# Interpreting Linear Regression Through statsmodels .summary()

Images taken from https://www.statsmodels.org/

All coding done using Python and Python’s statsmodels library.

Don’t be intimidated by the big words and the numbers! This blog is here to translate all that information into plain English. Our goal is to provide a general overview of all statistics. Further research is highly recommended for in depth analysis for each component.

Let’s start at the beginning.

The earlier line of code we’re missing here is

So what we’re doing here is using the supplied ols() or Ordinary Least Squares function from the statsmodels library. OLS is a common technique used in analyzing linear regression. In brief, it compares the difference between individual points in your data set and the predicted best fit line to measure the amount of error produced. The smf.ols() function requires two inputs, the formula for producing the best fit line, and the dataset.**import **statsmodels.formula.api **as **smf

The formula is provided as a string, in the following form: ‘dependent variable ~ list of independent variables separated by the + symbol’ In plain terms, the dependent variable is the factor you are trying to predict, and on the other side of the formula are the variables you are using to predict. The data set in this case is named ‘df’ and is being used to determine per capita wager in the Royal Lottery of 1830’s France using a few characteristics. For the purpose of this lesson, the data is irrelevant but is available https://cran.r-project.org/web/packages/HistData/HistData.pdf for your interest.

Our first line of code creates a model, so we name it ‘mod’ and the second uses the model to create a best fit line, hence the linear regression. We name it ‘res’ because it analyzes the residuals of our model. Then we print our summary.

The top of our summary starts by giving us a few details we already know. Our **Dependent Variable** is ‘Lottery,’ we’ve using OLS known as Ordinary Least Squares, and the **Date **and **Time **we’ve created the **Model**. Next, it details our **Number of Observations** in the dataset. **Df Residuals** is another name for our Degrees of Freedom in our mode. This is calculated in the form of ‘n-k-1’ or ‘number of observations-number of predicting variables-1.’ **Df Model** numbers our predicting variables. If you’re wondering why we only entered 3 predicting variables into the formula but both Df Residuals and Model are saying there are 6, we’ll get into this later. Our **Covariance Type** is listed as nonrobust. Covariance is a measure of how two variables are linked in a positive or negative manner, and a robust covariance is one that is calculated in a way to minimize or eliminate variables, which is not the case here.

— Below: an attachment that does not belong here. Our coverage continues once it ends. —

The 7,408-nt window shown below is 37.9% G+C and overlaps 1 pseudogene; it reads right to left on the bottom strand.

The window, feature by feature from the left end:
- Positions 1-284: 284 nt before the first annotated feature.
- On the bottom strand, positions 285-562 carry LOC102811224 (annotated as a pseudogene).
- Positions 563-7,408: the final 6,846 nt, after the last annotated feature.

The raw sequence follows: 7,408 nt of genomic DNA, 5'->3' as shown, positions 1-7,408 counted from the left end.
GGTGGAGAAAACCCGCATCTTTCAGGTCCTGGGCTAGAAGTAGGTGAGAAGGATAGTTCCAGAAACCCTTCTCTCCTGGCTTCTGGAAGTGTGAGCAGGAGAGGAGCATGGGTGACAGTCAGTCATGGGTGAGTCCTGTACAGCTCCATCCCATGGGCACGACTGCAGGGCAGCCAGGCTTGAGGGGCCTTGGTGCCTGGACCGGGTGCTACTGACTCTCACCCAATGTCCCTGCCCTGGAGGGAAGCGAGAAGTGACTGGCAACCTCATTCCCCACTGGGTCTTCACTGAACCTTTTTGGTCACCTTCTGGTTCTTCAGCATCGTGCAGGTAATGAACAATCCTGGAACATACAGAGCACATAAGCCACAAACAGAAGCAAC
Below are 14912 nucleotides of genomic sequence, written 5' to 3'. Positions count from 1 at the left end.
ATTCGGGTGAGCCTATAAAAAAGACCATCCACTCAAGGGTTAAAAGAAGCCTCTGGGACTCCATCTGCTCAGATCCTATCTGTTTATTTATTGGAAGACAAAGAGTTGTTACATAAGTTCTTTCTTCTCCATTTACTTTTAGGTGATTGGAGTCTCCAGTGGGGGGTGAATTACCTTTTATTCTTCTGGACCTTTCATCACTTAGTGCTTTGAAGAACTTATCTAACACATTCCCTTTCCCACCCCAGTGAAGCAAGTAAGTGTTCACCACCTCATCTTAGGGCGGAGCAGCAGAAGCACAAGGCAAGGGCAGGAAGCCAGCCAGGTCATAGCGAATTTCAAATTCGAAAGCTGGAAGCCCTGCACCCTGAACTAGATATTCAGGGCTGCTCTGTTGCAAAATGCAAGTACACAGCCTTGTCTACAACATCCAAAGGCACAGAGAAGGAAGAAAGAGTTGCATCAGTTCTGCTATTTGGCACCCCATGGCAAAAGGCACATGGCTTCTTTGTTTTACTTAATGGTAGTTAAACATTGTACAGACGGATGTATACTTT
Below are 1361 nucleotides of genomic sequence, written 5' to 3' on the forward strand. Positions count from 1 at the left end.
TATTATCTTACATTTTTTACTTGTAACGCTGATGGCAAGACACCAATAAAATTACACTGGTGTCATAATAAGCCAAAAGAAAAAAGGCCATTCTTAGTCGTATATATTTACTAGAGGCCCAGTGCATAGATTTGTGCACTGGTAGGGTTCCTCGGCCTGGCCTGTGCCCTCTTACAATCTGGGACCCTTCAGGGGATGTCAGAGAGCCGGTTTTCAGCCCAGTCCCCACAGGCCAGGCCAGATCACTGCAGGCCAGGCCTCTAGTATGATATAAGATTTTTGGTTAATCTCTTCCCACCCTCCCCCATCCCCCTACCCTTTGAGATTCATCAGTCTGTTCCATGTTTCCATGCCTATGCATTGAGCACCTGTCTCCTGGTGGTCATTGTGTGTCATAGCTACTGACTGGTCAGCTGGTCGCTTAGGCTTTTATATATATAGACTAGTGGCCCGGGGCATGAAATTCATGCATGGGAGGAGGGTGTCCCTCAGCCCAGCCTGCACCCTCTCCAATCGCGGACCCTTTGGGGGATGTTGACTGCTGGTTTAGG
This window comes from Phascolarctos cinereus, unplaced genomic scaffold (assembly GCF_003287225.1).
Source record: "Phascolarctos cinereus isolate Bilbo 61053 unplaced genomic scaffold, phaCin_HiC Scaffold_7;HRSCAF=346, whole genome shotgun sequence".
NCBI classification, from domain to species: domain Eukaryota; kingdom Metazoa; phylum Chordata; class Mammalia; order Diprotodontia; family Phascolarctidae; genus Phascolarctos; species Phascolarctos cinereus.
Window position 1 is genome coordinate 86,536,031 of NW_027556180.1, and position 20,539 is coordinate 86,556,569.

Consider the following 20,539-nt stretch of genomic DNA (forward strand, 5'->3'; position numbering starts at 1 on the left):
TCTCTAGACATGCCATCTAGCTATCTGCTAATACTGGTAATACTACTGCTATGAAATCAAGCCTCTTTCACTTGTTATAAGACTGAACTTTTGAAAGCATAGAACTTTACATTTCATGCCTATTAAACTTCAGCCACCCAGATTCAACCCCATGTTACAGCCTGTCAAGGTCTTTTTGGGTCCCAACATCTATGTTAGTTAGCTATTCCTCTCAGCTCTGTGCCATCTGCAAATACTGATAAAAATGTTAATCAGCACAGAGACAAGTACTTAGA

**R-squared** is possibly the most important measurement produced by this summary. R-squared is the measurement of how much of the independent variable is explained by changes in our dependent variables. In percentage terms, 0.338 would mean our model explains 33.8% of the change in our ‘Lottery’ variable. **Adjusted R-squared** is important for analyzing multiple dependent variables’ efficacy on the model. Linear regression has the quality that your model’s R-squared value will never go down with additional variables, only equal or higher. Therefore, your model could look more accurate with multiple variables even if they are poorly contributing. The adjusted R-squared penalizes the R-squared formula based on the number of variables, therefore a lower adjusted score may be telling you some variables are not contributing to your model’s R-squared properly.

The **F-statistic** in linear regression is comparing your produced linear model for your variables against a model that replaces your variables’ effect to 0, to find out if your group of variables are *statistically significant*. To interpret this number correctly, using a chosen alpha value and an F-table is necessary. **Prob (F-Statistic)** uses this number to tell you the accuracy of the null hypothesis, or whether it is accurate that your variables’ effect is 0. In this case, it is telling us 0.00107% chance of this. **Log-likelihood** is a numerical signifier of the likelihood that your produced model produced the given data. It is used to compare coefficient values for each variable in the process of creating the model. **AIC **and **BIC **are both used to compare the efficacy of models in the process of linear regression, using a penalty system for measuring multiple variables. These numbers are used for feature selection of variables.